D Is For Dams

D is for Dams

Ever since the first drought we experienced here in the Cape back in 2004 I've kept a regular eye on the levels of Cape Town's dams. I like to note how much the levels have gone up or down and get a feel for what might be happening with the next round of water restrictions. Our latest drought began back in 2016 with a normally dry summer followed by a very dry winter, a pattern which repeated itself right up until winter 2020 when the local dams finally hit an average level of 100%.

Now this doesn't mean that Cape Town's drought is over, it really isn't and to declare it as such would be reckless given that the Cape needs a few normal winter seasons to replenish the ground water fully before the next inevitable drought hits again.

During the drought, Cape Town made headlines around the world for being the first city of major international standing that was on the verge of cutting the water supply to its residents. Thankfully Day Zero didn't happen and even today, as summer is in its death throes and winter is bearing down upon us we sit with our dams being at a collective 72.3% full. We haven't experienced such giddy heights in a long time. In fact, this time last year the dams sat at a collective 58.1% full which give an idea of the scale of things.

Cape Town is supplied by six local dams, though two of them: Steenbras Upper & Lower are pretty meaningless in the bigger picture and are far more important in terms of their hydro electricity generating.

The dam that really matters is Theewaterskloof which accounts for a little under half of our water supply, so when this one runs dry as in the photo above, things get really serious.

For now, keeping an eye on our dam levels is a bit of fun again and hopefully it will remain that way for some time to come.

This post is part of a series in the Blogging From A To Z Challenge, April 2021.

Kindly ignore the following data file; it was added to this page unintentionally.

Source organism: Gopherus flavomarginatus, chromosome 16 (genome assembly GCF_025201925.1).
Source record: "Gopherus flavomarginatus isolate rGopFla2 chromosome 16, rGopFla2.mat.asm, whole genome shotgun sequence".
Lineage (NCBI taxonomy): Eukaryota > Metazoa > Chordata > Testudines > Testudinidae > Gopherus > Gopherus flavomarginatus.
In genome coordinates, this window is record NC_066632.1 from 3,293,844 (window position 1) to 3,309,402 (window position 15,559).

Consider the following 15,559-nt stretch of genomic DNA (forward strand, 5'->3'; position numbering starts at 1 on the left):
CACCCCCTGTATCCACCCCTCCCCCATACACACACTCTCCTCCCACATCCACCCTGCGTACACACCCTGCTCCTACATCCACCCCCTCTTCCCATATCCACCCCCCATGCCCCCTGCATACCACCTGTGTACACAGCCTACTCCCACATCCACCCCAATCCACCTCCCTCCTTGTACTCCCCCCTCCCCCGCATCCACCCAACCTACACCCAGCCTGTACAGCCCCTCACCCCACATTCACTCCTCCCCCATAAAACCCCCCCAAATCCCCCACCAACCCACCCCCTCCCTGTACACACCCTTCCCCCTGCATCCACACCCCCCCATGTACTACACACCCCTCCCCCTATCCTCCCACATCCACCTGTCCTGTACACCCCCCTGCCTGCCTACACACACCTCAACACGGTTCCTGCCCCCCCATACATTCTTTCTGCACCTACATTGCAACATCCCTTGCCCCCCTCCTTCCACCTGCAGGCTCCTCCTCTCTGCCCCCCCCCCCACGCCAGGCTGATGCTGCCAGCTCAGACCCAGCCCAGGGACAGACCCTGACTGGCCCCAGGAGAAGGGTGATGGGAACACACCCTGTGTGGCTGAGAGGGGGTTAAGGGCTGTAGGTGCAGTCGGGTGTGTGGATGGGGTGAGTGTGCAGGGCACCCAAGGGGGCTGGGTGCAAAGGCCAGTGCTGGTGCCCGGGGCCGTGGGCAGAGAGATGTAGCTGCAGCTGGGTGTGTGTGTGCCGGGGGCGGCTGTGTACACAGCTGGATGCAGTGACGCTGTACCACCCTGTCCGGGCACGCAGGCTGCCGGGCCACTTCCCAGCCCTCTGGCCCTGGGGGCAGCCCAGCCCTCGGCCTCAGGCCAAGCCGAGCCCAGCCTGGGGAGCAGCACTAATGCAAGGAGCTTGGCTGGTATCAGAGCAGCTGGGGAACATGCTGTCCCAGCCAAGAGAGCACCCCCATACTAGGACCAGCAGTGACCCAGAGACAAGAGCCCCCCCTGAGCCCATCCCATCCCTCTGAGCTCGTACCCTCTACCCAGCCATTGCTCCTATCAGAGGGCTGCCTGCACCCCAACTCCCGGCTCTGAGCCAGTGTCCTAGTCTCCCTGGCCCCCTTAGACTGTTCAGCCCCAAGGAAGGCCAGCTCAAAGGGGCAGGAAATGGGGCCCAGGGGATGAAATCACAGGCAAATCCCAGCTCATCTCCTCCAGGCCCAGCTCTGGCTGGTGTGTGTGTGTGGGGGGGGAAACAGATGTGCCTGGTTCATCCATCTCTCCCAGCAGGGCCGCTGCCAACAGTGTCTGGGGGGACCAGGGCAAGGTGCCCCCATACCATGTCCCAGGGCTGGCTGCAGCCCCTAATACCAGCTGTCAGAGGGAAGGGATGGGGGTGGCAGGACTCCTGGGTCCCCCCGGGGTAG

1. I remember reading about it when the water situation was dire in Cape Town back in 2016 (was that 5 years go already?!). I'm glad that the crisis was averted, but thank you for reminding us that the drought isn't over. More water shortages and drought are inevitable, the way things are going, and are a warning to us of what we have in store if we don't seriously address climate change. Wishing you the good seasons you need in order to replenish your groundwater supply.

  2. Crikey, and we thought we'd had some bad years. Well, we have, but not this bad.
    Good luck with your A to Z
    Jemima Pett

  3. Hello,
    I believe we should be mindful with our water at all times, it's one resource that there is never enough of. Much luck in the A2Z Challenge.

  4. visiting from #atoz! When we've experienced minor droughts in our area, they have asked people not to water lawns and not to use excess water but I've never lived anywhere that the water supply to residents was actually cut. I so often take clean drinking water and the availability of water for granted.

  5. Water scarcity and drought is something I can easily relate to ...In India the northern states have rivers with their sources in the Himalayas and so they have water throughout the year.... the rivers in the south are more dependent on the monsoon rains and so there is often a time when farmers are affected by the lack of water or water supply in towns and cities get limited to a few hours per day ... water availability is in fact a key criteria when people look out for property to buy ....thanks to scientific advancements the situation is improving but I know how people live when they have to remember the time to store the water

    1. Visiting from #atoz


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